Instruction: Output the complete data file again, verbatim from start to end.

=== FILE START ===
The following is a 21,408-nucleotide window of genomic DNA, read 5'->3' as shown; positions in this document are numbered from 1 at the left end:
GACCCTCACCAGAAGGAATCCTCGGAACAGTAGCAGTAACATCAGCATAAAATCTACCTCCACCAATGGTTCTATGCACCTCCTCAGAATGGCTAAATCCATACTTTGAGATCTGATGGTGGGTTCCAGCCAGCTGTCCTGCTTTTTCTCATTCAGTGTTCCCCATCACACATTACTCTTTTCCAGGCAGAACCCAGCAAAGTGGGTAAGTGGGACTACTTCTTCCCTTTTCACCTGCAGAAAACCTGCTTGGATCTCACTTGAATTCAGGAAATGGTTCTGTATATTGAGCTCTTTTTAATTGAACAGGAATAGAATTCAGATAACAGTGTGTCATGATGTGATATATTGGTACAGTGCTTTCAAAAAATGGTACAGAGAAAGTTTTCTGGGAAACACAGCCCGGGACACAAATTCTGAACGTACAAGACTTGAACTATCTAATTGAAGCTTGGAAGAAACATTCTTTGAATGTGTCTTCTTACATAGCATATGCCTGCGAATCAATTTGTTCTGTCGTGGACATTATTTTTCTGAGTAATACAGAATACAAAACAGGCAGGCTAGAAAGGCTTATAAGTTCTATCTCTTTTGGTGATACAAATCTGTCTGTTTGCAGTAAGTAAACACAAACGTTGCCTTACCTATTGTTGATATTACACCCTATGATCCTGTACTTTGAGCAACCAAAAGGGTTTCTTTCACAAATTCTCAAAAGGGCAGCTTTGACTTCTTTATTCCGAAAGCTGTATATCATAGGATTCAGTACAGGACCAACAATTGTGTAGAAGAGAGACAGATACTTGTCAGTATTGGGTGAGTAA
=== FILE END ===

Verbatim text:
The following is a 21,408-nucleotide window of genomic DNA, read 5'->3' as shown; positions in this document are numbered from 1 at the left end:
GACCCTCACCAGAAGGAATCCTCGGAACAGTAGCAGTAACATCAGCATAAAATCTACCTCCACCAATGGTTCTATGCACCTCCTCAGAATGGCTAAATCCATACTTTGAGATCTGATGGTGGGTTCCAGCCAGCTGTCCTGCTTTTTCTCATTCAGTGTTCCCCATCACACATTACTCTTTTCCAGGCAGAACCCAGCAAAGTGGGTAAGTGGGACTACTTCTTCCCTTTTCACCTGCAGAAAACCTGCTTGGATCTCACTTGAATTCAGGAAATGGTTCTGTATATTGAGCTCTTTTTAATTGAACAGGAATAGAATTCAGATAACAGTGTGTCATGATGTGATATATTGGTACAGTGCTTTCAAAAAATGGTACAGAGAAAGTTTTCTGGGAAACACAGCCCGGGACACAAATTCTGAACGTACAAGACTTGAACTATCTAATTGAAGCTTGGAAGAAACATTCTTTGAATGTGTCTTCTTACATAGCATATGCCTGCGAATCAATTTGTTCTGTCGTGGACATTATTTTTCTGAGTAATACAGAATACAAAACAGGCAGGCTAGAAAGGCTTATAAGTTCTATCTCTTTTGGTGATACAAATCTGTCTGTTTGCAGTAAGTAAACACAAACGTTGCCTTACCTATTGTTGATATTACACCCTATGATCCTGTACTTTGAGCAACCAAAAGGGTTTCTTTCACAAATTCTCAAAAGGGCAGCTTTGACTTCTTTATTCCGAAAGCTGTATATCATAGGATTCAGTACAGGACCAACAATTGTGTAGAAGAGAGACAGATACTTGTCAGTATTGGGTGAGTAA